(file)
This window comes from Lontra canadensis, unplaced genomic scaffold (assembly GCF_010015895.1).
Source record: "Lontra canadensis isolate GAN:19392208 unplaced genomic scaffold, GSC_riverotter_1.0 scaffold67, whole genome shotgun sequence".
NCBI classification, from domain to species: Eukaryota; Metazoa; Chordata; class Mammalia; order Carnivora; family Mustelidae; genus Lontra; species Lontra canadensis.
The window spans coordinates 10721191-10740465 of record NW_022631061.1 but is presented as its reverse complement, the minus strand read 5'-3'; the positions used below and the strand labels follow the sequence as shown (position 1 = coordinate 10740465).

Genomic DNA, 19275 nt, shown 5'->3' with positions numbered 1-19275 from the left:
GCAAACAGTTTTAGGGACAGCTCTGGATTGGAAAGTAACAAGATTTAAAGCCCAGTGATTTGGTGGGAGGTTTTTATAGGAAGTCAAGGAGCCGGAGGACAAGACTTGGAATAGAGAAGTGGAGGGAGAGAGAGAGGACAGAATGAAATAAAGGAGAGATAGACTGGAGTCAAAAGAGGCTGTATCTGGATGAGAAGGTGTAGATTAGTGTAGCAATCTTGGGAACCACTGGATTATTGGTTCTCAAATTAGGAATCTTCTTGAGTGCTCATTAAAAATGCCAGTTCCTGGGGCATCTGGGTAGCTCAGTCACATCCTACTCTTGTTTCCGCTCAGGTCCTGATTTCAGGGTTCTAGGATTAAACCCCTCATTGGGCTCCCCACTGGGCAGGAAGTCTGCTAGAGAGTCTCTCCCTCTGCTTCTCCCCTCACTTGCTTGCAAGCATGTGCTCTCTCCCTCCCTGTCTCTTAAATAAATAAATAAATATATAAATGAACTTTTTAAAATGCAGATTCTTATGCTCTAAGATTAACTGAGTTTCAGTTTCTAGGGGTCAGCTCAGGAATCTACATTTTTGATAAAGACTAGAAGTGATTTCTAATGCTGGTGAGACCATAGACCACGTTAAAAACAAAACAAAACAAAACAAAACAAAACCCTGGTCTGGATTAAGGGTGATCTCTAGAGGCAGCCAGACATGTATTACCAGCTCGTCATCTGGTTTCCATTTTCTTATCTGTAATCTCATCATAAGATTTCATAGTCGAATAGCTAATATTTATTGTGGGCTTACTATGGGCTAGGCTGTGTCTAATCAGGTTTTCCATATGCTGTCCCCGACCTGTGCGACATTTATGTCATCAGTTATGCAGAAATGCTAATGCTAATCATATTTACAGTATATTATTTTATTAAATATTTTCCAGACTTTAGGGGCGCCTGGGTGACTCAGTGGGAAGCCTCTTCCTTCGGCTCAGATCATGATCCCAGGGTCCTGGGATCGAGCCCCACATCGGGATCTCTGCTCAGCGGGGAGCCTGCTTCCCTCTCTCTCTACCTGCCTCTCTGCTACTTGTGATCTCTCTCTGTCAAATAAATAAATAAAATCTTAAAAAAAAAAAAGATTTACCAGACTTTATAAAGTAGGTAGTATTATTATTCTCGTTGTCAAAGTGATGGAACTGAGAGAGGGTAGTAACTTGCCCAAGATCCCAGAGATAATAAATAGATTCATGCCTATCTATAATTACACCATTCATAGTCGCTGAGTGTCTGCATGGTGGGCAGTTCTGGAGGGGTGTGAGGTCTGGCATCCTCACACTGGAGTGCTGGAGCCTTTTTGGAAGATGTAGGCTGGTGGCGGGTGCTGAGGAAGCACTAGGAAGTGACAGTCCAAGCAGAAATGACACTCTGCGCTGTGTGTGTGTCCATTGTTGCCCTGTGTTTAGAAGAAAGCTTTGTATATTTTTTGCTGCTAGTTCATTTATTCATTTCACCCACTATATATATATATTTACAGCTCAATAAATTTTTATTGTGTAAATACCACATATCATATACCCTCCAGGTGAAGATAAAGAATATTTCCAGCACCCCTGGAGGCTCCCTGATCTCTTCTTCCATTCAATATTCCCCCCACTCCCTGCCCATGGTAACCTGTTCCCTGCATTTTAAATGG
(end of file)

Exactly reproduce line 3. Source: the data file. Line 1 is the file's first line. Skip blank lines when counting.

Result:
NCBI classification, from domain to species: Eukaryota; Metazoa; Chordata; class Mammalia; order Carnivora; family Mustelidae; genus Lontra; species Lontra canadensis.